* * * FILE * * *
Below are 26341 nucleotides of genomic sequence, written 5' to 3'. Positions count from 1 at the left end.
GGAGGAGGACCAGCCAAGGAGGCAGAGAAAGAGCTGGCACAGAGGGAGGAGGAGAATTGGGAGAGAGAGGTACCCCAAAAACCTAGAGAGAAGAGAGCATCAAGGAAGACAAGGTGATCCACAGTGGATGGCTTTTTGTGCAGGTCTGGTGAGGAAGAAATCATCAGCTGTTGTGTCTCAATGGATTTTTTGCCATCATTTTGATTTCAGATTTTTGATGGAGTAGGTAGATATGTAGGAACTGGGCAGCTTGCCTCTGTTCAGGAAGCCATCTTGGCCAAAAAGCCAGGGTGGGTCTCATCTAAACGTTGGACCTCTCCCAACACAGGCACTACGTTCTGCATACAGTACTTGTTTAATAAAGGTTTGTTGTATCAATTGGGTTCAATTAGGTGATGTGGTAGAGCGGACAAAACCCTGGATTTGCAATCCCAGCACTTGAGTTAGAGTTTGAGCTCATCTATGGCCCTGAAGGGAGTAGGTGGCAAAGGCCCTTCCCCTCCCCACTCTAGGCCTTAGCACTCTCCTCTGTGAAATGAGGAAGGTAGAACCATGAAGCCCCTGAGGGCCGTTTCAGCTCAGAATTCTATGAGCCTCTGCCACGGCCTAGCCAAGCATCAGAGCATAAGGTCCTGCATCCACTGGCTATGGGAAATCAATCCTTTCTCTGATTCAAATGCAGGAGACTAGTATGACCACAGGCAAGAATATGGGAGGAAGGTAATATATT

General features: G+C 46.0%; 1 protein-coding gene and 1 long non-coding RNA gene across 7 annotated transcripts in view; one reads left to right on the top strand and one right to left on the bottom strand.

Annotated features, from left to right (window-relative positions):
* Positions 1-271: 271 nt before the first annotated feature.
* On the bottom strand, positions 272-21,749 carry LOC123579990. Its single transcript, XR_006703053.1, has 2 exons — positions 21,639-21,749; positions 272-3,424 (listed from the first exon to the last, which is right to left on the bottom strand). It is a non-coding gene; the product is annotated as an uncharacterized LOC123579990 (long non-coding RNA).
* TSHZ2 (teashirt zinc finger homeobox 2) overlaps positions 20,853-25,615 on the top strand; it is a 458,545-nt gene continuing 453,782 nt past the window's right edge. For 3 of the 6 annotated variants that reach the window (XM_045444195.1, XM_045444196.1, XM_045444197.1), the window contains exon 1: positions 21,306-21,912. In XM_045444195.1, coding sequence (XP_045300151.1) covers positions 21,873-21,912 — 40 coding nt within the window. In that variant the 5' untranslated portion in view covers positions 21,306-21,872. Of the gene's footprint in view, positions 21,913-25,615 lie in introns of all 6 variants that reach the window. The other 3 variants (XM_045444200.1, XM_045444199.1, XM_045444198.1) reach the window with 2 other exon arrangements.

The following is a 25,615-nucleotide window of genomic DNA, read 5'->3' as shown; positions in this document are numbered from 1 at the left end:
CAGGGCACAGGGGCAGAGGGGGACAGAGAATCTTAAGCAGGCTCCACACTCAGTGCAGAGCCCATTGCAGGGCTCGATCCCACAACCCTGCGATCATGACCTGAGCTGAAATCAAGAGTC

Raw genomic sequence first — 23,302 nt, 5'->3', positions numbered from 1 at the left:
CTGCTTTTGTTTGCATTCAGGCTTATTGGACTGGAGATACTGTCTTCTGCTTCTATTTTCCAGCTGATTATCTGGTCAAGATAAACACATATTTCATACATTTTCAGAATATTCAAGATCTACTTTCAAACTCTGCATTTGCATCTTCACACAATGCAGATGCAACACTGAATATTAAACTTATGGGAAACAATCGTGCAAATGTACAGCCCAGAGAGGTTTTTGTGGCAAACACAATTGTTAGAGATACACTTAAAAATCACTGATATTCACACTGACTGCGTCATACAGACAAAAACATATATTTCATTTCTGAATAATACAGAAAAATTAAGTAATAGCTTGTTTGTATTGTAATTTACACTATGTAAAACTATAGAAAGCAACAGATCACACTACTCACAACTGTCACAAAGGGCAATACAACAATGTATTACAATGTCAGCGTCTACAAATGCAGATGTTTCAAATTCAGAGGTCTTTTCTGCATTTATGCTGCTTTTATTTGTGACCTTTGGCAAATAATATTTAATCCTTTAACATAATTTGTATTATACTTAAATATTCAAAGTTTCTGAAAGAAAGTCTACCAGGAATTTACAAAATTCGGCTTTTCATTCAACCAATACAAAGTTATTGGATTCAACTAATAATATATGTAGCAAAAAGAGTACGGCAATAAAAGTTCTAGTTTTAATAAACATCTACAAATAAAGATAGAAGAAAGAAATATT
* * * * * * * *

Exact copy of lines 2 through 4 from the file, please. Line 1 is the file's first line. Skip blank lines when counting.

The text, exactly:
GGAGGAGGACCAGCCAAGGAGGCAGAGAAAGAGCTGGCACAGAGGGAGGAGGAGAATTGGGAGAGAGAGGTACCCCAAAAACCTAGAGAGAAGAGAGCATCAAGGAAGACAAGGTGATCCACAGTGGATGGCTTTTTGTGCAGGTCTGGTGAGGAAGAAATCATCAGCTGTTGTGTCTCAATGGATTTTTTGCCATCATTTTGATTTCAGATTTTTGATGGAGTAGGTAGATATGTAGGAACTGGGCAGCTTGCCTCTGTTCAGGAAGCCATCTTGGCCAAAAAGCCAGGGTGGGTCTCATCTAAACGTTGGACCTCTCCCAACACAGGCACTACGTTCTGCATACAGTACTTGTTTAATAAAGGTTTGTTGTATCAATTGGGTTCAATTAGGTGATGTGGTAGAGCGGACAAAACCCTGGATTTGCAATCCCAGCACTTGAGTTAGAGTTTGAGCTCATCTATGGCCCTGAAGGGAGTAGGTGGCAAAGGCCCTTCCCCTCCCCACTCTAGGCCTTAGCACTCTCCTCTGTGAAATGAGGAAGGTAGAACCATGAAGCCCCTGAGGGCCGTTTCAGCTCAGAATTCTATGAGCCTCTGCCACGGCCTAGCCAAGCATCAGAGCATAAGGTCCTGCATCCACTGGCTATGGGAAATCAATCCTTTCTCTGATTCAAATGCAGGAGACTAGTATGACCACAGGCAAGAATATGGGAGGAAGGTAATATATT

General features: G+C 46.0%; 1 protein-coding gene and 1 long non-coding RNA gene across 7 annotated transcripts in view; one reads left to right on the top strand and one right to left on the bottom strand.

Annotated features, from left to right (window-relative positions):